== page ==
Documentarian Ryan White has a new film out on Netflix, an intimate portrait of a woman whom many may think they already know intimately — though not at all. “Pamela, a Love Story’ is perhaps the first time we’ve heard the life story of Pamela Anderson from Anderson herself, honest, unvarnished, raw and vulnerable.
In the wake of the critically lauded Hulu series “Pam & Tommy,” in which Lily James and Sebastian Stan starred as Anderson and ex-husband Tommy Lee, “Pamela, a Love Story” feels like an important corrective to the record. While “Pam & Tommy” managed to unpack the toxicity of the tabloid story that was the Anderson/Lee sex tape — the first viral video — and illustrate the ways in which Anderson was horrifically maligned in the public eye and in legal proceedings, the dramedy series still took some creative liberties with the story itself, and Anderson dismissed the project, unwilling to revisit that difficult and damaging time in her life.
White’s film is about Anderson’s many love stories, but the most profound love story he captures is the one she embarks on with herself. Over the course of the film, Anderson sifts through the many VHS tapes and journals with which she documented her life, and tells the audience her story, honestly, with humor, wearing no makeup, at home in British Columbia, sitting with her sons, Brandon and Dylan Lee (Brandon is a producer on the film). Ultimately, we come to know Anderson as a person, not a sex object, a far cry from what was expected for her over the course of her 30-year career.
It’s a film that falls in line with the celebrity documentaries that allow a peak behind the curtain of fame, offering these public figures a chance to be human, a chance to share their innermost secrets, on their own terms and with their own participation. On Netflix, there’s the 2020 Taylor Swift doc “Miss Americana,” directed by Lana Wilson, depicting Swift’s songwriting process and political evolution, and the 2022 doc “Halftime,” in which Amanda Micheli follows Jennifer Lopez as she prepares to perform at the 2020 Super Bowl halftime show, and navigate the ups and downs of an awards campaign for her role in “Hustlers.”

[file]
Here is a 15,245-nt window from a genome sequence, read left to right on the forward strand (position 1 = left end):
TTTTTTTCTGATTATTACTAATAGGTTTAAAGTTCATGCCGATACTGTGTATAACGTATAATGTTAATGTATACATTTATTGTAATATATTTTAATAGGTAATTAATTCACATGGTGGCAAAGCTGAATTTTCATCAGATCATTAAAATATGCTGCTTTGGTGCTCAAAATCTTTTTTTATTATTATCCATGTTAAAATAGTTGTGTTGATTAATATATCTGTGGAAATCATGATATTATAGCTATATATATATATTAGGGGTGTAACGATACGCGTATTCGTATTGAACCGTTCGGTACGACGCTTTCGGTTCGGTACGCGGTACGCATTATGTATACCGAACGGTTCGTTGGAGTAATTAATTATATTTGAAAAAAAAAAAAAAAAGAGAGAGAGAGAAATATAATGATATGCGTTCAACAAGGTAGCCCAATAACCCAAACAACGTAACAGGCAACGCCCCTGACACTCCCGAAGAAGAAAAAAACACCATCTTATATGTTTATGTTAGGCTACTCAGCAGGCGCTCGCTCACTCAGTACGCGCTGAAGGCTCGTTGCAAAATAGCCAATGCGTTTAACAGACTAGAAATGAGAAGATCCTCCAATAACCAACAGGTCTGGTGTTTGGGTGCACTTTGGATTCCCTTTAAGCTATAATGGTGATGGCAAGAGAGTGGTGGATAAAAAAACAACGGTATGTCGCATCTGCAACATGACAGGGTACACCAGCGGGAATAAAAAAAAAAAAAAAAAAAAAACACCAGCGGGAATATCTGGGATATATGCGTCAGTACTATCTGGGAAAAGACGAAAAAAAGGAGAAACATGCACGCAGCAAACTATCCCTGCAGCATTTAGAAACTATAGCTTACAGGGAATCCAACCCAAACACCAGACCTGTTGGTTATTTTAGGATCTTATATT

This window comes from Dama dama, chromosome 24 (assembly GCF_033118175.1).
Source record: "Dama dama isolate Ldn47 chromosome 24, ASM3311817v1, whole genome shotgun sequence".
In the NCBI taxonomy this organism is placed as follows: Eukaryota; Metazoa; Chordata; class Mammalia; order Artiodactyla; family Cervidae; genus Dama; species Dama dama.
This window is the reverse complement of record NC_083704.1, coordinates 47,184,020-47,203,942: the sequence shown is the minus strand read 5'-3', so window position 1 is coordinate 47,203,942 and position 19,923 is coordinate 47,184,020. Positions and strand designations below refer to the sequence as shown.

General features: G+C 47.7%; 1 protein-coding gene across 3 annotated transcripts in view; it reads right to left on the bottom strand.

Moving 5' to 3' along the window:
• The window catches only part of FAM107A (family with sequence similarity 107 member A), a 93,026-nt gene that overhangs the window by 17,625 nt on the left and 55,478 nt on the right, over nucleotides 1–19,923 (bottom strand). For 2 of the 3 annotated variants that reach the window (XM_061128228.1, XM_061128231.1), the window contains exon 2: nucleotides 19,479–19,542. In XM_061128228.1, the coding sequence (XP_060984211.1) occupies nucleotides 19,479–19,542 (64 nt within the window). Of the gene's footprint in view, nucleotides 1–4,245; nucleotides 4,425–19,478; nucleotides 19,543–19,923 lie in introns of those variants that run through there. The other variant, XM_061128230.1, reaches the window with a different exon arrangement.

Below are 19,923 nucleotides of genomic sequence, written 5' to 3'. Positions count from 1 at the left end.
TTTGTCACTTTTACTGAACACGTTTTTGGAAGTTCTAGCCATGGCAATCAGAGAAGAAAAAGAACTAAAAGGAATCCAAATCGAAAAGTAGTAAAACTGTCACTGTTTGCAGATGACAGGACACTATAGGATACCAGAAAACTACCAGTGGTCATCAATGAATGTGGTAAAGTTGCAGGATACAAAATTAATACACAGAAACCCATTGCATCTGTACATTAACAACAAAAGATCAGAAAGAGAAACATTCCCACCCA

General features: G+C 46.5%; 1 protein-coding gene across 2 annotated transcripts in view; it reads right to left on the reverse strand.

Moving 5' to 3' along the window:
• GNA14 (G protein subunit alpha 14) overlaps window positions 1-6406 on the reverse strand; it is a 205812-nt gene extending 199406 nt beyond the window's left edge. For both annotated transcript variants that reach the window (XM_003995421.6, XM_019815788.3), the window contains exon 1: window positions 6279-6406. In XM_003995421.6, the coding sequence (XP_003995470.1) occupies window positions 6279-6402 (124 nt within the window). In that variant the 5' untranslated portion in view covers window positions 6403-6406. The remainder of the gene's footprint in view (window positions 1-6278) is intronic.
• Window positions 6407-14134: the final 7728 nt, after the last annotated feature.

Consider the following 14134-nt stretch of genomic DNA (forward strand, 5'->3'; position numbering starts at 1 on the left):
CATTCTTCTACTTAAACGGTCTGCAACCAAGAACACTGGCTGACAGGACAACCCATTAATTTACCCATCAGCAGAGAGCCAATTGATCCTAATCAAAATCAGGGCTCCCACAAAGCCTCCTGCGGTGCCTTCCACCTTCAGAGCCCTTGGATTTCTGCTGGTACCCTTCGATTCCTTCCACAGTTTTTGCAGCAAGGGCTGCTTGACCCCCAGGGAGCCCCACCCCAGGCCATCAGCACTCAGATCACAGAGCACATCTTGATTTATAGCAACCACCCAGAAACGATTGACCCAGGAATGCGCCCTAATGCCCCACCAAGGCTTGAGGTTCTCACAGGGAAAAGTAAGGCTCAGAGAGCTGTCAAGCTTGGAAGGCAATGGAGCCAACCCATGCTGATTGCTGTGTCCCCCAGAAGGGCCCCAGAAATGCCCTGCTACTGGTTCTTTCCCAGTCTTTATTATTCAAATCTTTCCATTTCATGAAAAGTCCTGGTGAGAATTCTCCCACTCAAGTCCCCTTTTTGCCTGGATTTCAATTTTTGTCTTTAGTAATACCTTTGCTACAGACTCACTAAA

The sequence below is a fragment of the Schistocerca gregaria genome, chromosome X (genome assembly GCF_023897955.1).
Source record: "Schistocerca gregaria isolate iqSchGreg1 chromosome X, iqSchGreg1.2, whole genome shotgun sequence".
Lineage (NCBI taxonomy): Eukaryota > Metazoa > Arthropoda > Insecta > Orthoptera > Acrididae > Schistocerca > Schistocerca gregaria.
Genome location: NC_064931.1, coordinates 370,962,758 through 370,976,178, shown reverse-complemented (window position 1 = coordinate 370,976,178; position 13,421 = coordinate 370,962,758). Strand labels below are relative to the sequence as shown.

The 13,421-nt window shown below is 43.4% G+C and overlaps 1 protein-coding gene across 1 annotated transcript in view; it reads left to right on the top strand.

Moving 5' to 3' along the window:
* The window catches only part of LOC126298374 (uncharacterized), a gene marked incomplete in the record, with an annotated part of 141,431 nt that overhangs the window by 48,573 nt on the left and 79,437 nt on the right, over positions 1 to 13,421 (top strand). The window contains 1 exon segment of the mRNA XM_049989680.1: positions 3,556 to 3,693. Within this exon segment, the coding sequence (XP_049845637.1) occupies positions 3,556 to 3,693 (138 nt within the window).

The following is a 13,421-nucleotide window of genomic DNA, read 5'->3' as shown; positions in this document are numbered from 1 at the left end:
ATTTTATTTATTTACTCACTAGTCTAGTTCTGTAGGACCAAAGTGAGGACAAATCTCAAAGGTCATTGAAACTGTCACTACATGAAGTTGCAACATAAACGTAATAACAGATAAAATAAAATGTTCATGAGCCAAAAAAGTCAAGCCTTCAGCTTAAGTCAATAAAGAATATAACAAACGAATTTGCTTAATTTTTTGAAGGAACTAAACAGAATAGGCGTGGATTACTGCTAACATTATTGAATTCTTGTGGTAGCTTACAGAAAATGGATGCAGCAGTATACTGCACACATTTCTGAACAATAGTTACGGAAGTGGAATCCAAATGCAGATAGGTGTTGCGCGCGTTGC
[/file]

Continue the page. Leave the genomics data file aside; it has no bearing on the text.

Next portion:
On Apple TV+, singing superstar Selena Gomez offers up a bit of her life in the doc “Selena Gomez: My Mind & Me,” revealing her physical and mental health challenges and the rigors of a world tour, directed by “Madonna: Truth or Dare” director Alek Keshishian. Actor Val Kilmer found a unique way to make a film about his life and career after his battle with throat cancer, collaborating with his children on the tender memoir “Val,” streaming on Prime Video.
Perhaps the closest comparison to “Pamela, a Love Story,” at least on paper, might be the documentary about another blond celebrity who faced the maw of tabloid culture and battled the paparazzi — the two women even share the same man in their past, and reckoned with the leak of a sex tape. Paris Hilton offers a look at her life and childhood challenges in “This is Paris,” directed by Alexandra Dean, streaming for free on YouTube.
“Pamela, a Love Story,” is a striking film, not just for its subject, but for the simple beauty with which White captures this complex and complicated woman, who reveals herself in new ways in this film — intellectually, spiritually, emotionally and, ultimately, with a sense of triumph and peace. It’s a remarkable, and moving, portrait.
Discuss the news on NABUR, a place to have local conversations The Neighborhood Alliance for Better Understanding and Respect ✔ A site just for our local community ✔ Focused on facts, not misinformation ✔ Free for everyone